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The Vibrancy Of 'I Love Kuduro' Documentary

Nowness shares an excerpt from 'I Love Kuduro,' a documentary that spotlights the titular Angolan cultural movement.


The last thing we saw from I Love Kuduro — the documentary that tracks the established legends and rising stars of the Angolan dance movement including TiticaTony Amado, Sebrem, Nagrehla, Cabo Snoop and Bruno de Castro — was a wonderfully vibrant trailer. Now, more footage from the Mário Patrocínio-directed film arrives and not only shows the astounding body kinetics of kuduro (which literally means "hard ass") but also sheds light on its importance as a cultural phenomenon. Bruno de Castro mentions, "Musically speaking, the people from Angola are very rhythmic and the beat gives us joy. The beat touches us. It touches our deepest feelings. Kuduro and the Angolan people are a perfect match." Check out the clip below via NOWNESS and keep watch on I Love Kuduro on its website.

Interview
Photo: Mariela Alvarez.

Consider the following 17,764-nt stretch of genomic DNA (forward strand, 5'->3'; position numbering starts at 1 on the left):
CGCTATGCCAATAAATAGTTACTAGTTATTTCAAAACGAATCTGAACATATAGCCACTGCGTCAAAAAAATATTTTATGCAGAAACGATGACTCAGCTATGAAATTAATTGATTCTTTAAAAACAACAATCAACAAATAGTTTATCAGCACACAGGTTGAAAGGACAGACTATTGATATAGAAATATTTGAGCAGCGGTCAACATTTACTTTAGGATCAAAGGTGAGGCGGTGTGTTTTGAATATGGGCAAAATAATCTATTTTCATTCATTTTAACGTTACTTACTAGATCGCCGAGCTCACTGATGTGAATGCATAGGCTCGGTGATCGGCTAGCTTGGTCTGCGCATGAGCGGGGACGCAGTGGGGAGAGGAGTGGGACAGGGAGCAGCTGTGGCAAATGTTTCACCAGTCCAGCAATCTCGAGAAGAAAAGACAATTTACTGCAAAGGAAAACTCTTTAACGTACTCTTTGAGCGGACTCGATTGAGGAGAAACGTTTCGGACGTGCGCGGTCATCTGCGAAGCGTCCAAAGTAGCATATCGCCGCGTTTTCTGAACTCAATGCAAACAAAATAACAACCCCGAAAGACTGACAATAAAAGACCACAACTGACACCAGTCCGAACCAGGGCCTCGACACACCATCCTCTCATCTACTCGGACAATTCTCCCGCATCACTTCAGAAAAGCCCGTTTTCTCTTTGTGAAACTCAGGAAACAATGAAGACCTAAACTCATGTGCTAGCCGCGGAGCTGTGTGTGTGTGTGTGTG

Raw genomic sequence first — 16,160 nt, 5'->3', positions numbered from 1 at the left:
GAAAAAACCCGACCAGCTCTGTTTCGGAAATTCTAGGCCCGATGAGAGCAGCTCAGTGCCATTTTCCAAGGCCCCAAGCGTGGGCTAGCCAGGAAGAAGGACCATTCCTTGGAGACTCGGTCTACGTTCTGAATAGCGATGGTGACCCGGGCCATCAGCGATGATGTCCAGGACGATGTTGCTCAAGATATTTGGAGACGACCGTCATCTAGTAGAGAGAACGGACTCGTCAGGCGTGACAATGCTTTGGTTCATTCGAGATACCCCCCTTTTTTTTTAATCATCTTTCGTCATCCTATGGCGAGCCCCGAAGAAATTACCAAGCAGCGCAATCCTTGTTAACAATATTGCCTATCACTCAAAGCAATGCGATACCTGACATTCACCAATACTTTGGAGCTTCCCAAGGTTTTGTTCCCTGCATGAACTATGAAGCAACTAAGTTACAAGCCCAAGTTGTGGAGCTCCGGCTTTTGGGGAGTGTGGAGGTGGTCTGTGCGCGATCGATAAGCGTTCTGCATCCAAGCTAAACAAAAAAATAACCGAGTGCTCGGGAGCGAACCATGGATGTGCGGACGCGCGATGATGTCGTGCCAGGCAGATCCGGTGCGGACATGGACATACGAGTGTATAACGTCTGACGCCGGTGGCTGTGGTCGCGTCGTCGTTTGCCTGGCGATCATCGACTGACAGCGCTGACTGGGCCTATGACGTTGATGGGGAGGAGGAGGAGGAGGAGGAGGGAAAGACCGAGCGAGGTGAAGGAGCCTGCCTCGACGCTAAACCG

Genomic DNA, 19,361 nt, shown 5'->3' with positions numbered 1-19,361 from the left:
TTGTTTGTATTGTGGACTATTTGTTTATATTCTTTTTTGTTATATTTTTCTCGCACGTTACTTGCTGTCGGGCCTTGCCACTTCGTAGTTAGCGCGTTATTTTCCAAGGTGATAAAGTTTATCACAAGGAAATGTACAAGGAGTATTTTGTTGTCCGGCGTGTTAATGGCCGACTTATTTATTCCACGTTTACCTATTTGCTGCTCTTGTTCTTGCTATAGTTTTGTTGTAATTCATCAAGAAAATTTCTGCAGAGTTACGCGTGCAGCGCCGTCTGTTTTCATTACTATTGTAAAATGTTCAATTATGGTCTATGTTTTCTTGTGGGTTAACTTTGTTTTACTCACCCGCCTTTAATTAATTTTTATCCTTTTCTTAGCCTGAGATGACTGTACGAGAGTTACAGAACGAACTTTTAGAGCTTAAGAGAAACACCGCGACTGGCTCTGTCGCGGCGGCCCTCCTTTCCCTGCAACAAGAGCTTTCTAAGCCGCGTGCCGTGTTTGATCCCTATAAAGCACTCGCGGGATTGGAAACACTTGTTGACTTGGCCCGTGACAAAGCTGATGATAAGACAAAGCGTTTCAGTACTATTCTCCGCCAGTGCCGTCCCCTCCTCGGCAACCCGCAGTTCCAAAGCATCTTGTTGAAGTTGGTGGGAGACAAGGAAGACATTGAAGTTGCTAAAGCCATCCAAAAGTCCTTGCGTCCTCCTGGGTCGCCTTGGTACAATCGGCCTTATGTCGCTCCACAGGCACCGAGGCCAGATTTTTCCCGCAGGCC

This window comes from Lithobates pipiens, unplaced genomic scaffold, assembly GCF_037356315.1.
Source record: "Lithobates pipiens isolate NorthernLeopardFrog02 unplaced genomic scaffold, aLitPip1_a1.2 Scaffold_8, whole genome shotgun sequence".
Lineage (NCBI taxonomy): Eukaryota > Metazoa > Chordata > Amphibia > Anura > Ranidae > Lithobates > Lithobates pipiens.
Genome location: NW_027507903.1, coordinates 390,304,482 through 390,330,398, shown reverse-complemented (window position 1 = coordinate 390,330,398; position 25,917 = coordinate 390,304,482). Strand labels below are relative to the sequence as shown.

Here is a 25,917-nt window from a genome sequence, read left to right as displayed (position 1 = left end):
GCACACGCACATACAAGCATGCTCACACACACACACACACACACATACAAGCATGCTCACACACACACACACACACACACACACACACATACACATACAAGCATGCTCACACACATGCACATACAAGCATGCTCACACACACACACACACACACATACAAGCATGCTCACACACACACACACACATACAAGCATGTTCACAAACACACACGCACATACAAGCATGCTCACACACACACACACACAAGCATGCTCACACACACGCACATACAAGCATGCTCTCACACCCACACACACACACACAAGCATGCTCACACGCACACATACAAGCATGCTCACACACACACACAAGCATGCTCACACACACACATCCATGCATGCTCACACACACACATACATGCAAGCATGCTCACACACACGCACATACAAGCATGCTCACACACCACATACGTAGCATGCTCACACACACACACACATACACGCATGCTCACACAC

Interview: ÌFÉ Blends Music & Religion to Honor Those Who Have Died During the Pandemic

Producer and percussionist Otura Mun talks about his latest EP, The Living Dead, and how he traces the influences of West Africa in his new work.

There are bands that open up a spiritual world through their music. ÌFÉ is one example. An electro-futurist band that fuses Afro-Cuban rhythms and Jamaican dancehall with Yoruba mystical voices. With the success of their 2017 debut album "IIII+IIII" (pronounced Eji-Ogbe), ÌFÉ has reached an audience that is looking for Caribbean and contemporary sounds.

The Puerto Rican-based band just released a new EP, The Living Dead- Ashé Bogbo Egun, that aims to heal and honor those who have died during this pandemic. Otura Mun, the band leader, is an African-American producer and percussionist, who began a personal journey about a decade ago, when he landed in San Juan, and decided to move there. He learned Spanish, dug deep into his African ancestry and started to practice the Yoruba-Caribbean religion of Santería.

ÌFÉ, which means "love and expansion" in Yoruba, ties two worlds, music and religion, artistically. This new EP modernized prayer songs to hopefully make them more accessible to a younger generation. OkayAfrica spoke with Otura Mun on his latest work.

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